A horse will always react to the vaccine in the same way, so the testing only needs to be performed once before and after vaccination for veterinarians to optimize a horse’s vaccination schedule, she said.

Wagner and her laboratory members developed the new test as part of a long-term research project to understand how the equine immune system responds to EHV-1 infection and vaccination. She works with a herd of horses imported from Iceland that have never encountered EHV-1. They offer a unique opportunity to understand the complex interaction between a horse’s naïve immune system with the virus, Cornell explained.

When Wagner started working with the Icelandic horses in 2012, the prevailing belief was that T cells — a type of white blood cell that targets the virus as it enters the bloodstream — would be the key to stopping the neurological form of the virus. However, after monitoring how the horses respond both to vaccination and to exposure to the virus, Wagner realized that it wasn’t T cells but a specific type of antibody called IGg4/7 in the lining of the nose that can completely protect the horse.

“It turned out that if these IGg4/7 antibodies are in the nose of the horse at the time of infection, they immediately deal with the virus at the local infection site and, thereby, prevent the virus from entering the lymphatic tissues and white blood cells so that neurologic signs could not happen,” Wagner said. “We now can use those antibody values to predict if the horse can be infected or not with the EHV-1 Risk Evaluation Assay.”

Another related test currently under development in Wagner's lab may help animal health officials manage EHV-1 outbreaks more effectively. The test detects biomarkers in the nose that indicate whether a horse exposed to the virus is protected and, thus, can be released early from quarantine, Cornell said.

Thanks to a new grant from the Zweig Memorial Fund, Wagner plans to investigate whether those horses can pass the virus to susceptible horses to make sure they don’t pose a risk to the greater population.

Additionally, Wagner has been testing different variations of the EHV-1 vaccine to see if they stimulate a better immune response in adult horses that would protect against the neurological form. She is also working on vaccines for foals, whose immune systems are less mature compared to adult horses.

“We’re going to find a vaccine at some point that helps against neurologic disease in horses,” Wagner said. “In the meantime, a test like this can help evaluate risk, especially for horses that travel a lot and are at risk of being infected.”

HiEnd Accents celebrates 15 years

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HiEnd Accents, a leading producer of affordable luxury top of bed and home accessories, is celebrating its 15th anniversary with a year-long celebration beginning with the January 2020 winter markets in Dallas and Las Vegas.

Established in 2005, HiEnd Accents began as a small home textile manufacturer in Dallas, Texas. The company's rustic designs quickly propelled it to a leading position in the rustic bedding market.  HiEnd Accents made its mark in the industry by offering quality products at an affordable price point.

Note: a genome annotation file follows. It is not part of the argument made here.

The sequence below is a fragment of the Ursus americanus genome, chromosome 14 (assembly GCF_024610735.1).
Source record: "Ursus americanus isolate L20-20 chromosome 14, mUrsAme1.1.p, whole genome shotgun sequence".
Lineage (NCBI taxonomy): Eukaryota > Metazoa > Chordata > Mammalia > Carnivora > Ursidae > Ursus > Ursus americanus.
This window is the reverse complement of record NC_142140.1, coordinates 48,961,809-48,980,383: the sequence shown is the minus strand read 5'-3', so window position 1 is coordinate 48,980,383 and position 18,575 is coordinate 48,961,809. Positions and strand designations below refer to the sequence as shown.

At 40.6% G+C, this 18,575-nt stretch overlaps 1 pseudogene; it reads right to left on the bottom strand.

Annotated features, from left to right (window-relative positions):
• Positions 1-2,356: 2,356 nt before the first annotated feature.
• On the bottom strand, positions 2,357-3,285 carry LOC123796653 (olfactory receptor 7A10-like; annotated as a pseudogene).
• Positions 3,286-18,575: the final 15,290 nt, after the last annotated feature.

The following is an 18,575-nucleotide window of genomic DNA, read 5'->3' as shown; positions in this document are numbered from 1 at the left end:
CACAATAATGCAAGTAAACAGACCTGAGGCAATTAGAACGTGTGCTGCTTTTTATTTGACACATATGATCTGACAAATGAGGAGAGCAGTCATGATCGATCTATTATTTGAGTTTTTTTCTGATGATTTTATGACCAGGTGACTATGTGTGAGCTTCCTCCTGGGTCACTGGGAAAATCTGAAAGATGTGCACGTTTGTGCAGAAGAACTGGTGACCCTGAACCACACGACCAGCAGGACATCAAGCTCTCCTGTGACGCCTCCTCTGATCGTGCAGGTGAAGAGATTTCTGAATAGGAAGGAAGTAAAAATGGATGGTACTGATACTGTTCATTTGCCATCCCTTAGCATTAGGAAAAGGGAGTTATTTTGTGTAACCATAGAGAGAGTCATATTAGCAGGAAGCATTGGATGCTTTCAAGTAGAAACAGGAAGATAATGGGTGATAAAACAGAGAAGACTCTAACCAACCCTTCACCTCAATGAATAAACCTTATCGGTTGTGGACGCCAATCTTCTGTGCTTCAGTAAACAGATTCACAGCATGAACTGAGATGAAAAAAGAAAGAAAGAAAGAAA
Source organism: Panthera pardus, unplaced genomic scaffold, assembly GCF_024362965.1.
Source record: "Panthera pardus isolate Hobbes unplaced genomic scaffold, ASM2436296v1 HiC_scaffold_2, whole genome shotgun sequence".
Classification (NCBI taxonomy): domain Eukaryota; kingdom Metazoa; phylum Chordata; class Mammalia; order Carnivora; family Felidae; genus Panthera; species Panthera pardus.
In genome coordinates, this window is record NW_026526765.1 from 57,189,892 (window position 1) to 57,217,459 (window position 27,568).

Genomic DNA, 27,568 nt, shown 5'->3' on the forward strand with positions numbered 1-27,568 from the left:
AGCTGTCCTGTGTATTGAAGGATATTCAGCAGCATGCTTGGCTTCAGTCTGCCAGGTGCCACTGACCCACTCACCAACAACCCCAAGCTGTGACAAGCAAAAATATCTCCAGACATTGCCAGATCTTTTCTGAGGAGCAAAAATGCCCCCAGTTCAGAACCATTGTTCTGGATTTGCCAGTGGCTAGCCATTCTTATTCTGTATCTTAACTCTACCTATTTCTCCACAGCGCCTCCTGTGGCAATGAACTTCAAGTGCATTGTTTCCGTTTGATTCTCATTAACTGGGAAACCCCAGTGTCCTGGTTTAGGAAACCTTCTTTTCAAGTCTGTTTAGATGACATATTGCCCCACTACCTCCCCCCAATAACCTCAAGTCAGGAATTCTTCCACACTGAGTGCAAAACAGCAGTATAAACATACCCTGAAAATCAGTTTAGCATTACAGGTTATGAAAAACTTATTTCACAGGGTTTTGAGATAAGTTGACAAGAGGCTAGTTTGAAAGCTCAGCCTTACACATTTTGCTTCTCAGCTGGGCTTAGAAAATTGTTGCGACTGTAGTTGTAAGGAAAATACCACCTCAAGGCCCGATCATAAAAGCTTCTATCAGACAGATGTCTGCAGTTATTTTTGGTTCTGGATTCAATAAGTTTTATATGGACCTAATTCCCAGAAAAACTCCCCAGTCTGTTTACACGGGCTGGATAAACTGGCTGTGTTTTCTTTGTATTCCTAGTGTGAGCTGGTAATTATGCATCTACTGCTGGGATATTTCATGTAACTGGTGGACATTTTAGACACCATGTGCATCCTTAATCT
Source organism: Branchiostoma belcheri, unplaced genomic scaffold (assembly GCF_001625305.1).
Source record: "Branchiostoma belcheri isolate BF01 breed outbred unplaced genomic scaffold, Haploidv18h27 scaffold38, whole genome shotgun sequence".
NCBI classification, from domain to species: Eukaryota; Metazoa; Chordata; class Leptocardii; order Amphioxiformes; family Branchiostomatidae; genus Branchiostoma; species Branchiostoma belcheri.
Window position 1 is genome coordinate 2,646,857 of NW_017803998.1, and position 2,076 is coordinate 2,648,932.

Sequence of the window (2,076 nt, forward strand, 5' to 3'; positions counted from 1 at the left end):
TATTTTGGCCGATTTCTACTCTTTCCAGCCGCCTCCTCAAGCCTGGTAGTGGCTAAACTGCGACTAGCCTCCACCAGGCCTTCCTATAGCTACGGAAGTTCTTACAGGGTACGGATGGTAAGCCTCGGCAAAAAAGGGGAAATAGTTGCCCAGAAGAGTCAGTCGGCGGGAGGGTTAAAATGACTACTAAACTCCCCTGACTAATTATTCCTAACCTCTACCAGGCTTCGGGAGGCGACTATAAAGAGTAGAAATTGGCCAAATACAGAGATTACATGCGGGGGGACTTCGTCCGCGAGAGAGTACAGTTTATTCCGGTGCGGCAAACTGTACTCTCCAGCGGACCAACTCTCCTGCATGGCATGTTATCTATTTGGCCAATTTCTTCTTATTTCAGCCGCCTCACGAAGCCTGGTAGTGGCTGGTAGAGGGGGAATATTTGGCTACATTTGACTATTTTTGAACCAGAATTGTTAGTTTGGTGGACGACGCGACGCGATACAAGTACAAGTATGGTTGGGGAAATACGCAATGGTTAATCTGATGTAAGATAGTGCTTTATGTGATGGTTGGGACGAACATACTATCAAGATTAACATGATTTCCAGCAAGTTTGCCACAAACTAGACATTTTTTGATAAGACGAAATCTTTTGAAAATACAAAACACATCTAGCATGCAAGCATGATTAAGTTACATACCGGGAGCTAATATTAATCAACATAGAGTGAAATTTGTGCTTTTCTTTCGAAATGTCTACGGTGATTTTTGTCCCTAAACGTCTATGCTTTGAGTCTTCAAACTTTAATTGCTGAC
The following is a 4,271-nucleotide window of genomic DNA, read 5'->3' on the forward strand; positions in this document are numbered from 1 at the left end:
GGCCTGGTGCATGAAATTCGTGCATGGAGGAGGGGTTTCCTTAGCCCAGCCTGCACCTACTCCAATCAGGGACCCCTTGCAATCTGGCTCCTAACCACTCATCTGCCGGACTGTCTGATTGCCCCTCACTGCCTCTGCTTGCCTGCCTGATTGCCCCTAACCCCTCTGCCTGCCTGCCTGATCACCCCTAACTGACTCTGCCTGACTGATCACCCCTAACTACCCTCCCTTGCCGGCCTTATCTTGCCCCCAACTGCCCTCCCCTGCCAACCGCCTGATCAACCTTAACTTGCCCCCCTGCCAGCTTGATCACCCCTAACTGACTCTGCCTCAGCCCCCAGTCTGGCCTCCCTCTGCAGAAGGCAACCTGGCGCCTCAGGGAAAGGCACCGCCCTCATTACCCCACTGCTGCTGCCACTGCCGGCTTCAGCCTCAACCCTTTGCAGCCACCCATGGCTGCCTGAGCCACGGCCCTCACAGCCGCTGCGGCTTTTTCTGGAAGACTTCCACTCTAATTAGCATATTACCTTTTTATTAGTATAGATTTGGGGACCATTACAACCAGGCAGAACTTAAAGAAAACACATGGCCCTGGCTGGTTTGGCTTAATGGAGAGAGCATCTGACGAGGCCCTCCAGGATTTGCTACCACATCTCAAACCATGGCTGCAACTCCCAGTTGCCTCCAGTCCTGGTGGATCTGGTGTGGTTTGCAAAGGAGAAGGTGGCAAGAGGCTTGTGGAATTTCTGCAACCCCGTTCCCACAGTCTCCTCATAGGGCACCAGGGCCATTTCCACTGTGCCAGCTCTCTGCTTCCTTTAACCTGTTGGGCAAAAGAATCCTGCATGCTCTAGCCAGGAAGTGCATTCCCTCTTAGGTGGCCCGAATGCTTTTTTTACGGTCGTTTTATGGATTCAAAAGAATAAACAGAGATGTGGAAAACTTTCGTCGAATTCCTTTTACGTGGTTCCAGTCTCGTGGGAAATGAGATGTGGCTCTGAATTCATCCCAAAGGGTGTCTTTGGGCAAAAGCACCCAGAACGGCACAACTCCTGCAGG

In 2012, with the success of its Lifestyle Rustic Collection, HiEnd Accents expanded into transitional and traditional beddings and accessories with the addition of its Landmark Home Collection.  Since its inception, the Landmark Home Collection has inspired designs that have been well received by its customers.  In 2013, HiEnd Accents launched its Home Décor line to respond to the growing demand of the market.

“We feel very blessed and fortunate to see our company grow through the years. HiEnd Accents is committed to providing quality and inspired designs to our customers with a focus on creating products that enrich and complement your lifestyle for many years to come,” said Cynthia Zheng, president of HiEnd Accents. 

For 15 years, we've offered our customers unique products in the traditional/transitional, modern, farmhouse chic, coastal, lodge, and southwest/rustic styles. We design versatile styles to fit the ever-changing home focus and is the leader in Designer Luxury at an Affordable Price. We pride ourselves with our high-quality products and wonderful customer service, said Zheng.

With over 3000 skus of affordable luxury in Top of Bed Linens, Accessories, Bath, Tabletop and Home Décor, HiEnd Accents' designs coordinate beautifully to accessorize an entire home.  With its comprehensive drop ship program, HiEnd Accents provides retailers the opportunity to expand our extensive product offerings online.

HiEnd Accents will host its 15 year anniversary party and educational seminars at both markets.

Retailers can book an appointment or stop by the Hi End Accent showroom to see new products and take advantage of Show Specials.

HiEnd Accents has showrooms in Dallas, Las Vegas and High Point.

For more information about the brand and its lines, visit Partner.HiEndAccents.com or call (866) 960-9710.

Without customer trust nothing else matters

Fostering trust between entrepreneurs and investors

When the contractor didn’t deliverer the proposal as promised, the homeowner called to find out when to expect it. “Sorry about that,” was the reply. “You’ll have it later today or tomorrow.” When it arrived, what passed for a proposal was a “cost estimate” and a hand-drawn layout lacking specifics. It appeared to have been dashed off on the way over. The contractor came recommended, but the homeowner chose another company due to a lack of trust.

Hands down, customer experience is today’s #1 marketing hot issue—and for good reason. Up to 82% of customers who leave do so because of a bad experience. While businesses keep trying to plug up the customer experience holes, it’s never enough.

There’s a lesson here: it’s over and done if trust isn’t established as early as possible. Without a reservoir of goodwill available to recover from a bad customer experience, customers bail.